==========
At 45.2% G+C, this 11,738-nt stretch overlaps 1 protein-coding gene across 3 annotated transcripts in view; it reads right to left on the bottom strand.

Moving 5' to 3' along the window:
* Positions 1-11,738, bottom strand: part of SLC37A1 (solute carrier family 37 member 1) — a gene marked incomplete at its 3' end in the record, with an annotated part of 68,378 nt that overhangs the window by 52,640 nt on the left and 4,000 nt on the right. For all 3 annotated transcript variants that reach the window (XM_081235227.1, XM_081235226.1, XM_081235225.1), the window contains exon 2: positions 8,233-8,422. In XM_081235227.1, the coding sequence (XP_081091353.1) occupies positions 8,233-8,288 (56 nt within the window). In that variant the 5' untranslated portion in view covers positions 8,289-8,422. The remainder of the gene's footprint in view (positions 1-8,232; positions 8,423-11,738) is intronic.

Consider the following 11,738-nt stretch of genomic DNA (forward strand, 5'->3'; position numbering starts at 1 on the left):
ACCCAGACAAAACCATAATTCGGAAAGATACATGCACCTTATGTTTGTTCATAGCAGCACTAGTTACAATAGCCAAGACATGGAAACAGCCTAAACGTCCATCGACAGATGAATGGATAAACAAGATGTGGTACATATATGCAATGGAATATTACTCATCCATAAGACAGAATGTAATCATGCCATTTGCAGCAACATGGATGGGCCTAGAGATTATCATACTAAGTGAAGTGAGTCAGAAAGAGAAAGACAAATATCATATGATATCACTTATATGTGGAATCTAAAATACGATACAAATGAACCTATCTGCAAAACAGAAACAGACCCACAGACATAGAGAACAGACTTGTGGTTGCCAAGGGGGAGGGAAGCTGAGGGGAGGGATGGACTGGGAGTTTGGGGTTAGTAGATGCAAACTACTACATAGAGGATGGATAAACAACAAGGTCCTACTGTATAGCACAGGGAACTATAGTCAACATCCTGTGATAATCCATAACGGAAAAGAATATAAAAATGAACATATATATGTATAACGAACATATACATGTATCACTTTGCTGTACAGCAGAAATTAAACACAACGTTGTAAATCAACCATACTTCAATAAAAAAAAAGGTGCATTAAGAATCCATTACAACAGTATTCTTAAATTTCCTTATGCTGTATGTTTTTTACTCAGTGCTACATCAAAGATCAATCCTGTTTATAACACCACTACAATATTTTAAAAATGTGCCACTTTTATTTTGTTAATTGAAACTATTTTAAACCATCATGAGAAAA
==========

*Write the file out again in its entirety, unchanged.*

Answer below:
At 45.2% G+C, this 11,738-nt stretch overlaps 1 protein-coding gene across 3 annotated transcripts in view; it reads right to left on the bottom strand.

Moving 5' to 3' along the window:
* Positions 1-11,738, bottom strand: part of SLC37A1 (solute carrier family 37 member 1) — a gene marked incomplete at its 3' end in the record, with an annotated part of 68,378 nt that overhangs the window by 52,640 nt on the left and 4,000 nt on the right. For all 3 annotated transcript variants that reach the window (XM_081235227.1, XM_081235226.1, XM_081235225.1), the window contains exon 2: positions 8,233-8,422. In XM_081235227.1, the coding sequence (XP_081091353.1) occupies positions 8,233-8,288 (56 nt within the window). In that variant the 5' untranslated portion in view covers positions 8,289-8,422. The remainder of the gene's footprint in view (positions 1-8,232; positions 8,423-11,738) is intronic.

Consider the following 11,738-nt stretch of genomic DNA (forward strand, 5'->3'; position numbering starts at 1 on the left):
ACCCAGACAAAACCATAATTCGGAAAGATACATGCACCTTATGTTTGTTCATAGCAGCACTAGTTACAATAGCCAAGACATGGAAACAGCCTAAACGTCCATCGACAGATGAATGGATAAACAAGATGTGGTACATATATGCAATGGAATATTACTCATCCATAAGACAGAATGTAATCATGCCATTTGCAGCAACATGGATGGGCCTAGAGATTATCATACTAAGTGAAGTGAGTCAGAAAGAGAAAGACAAATATCATATGATATCACTTATATGTGGAATCTAAAATACGATACAAATGAACCTATCTGCAAAACAGAAACAGACCCACAGACATAGAGAACAGACTTGTGGTTGCCAAGGGGGAGGGAAGCTGAGGGGAGGGATGGACTGGGAGTTTGGGGTTAGTAGATGCAAACTACTACATAGAGGATGGATAAACAACAAGGTCCTACTGTATAGCACAGGGAACTATAGTCAACATCCTGTGATAATCCATAACGGAAAAGAATATAAAAATGAACATATATATGTATAACGAACATATACATGTATCACTTTGCTGTACAGCAGAAATTAAACACAACGTTGTAAATCAACCATACTTCAATAAAAAAAAAGGTGCATTAAGAATCCATTACAACAGTATTCTTAAATTTCCTTATGCTGTATGTTTTTTACTCAGTGCTACATCAAAGATCAATCCTGTTTATAACACCACTACAATATTTTAAAAATGTGCCACTTTTATTTTGTTAATTGAAACTATTTTAAACCATCATGAGAAAA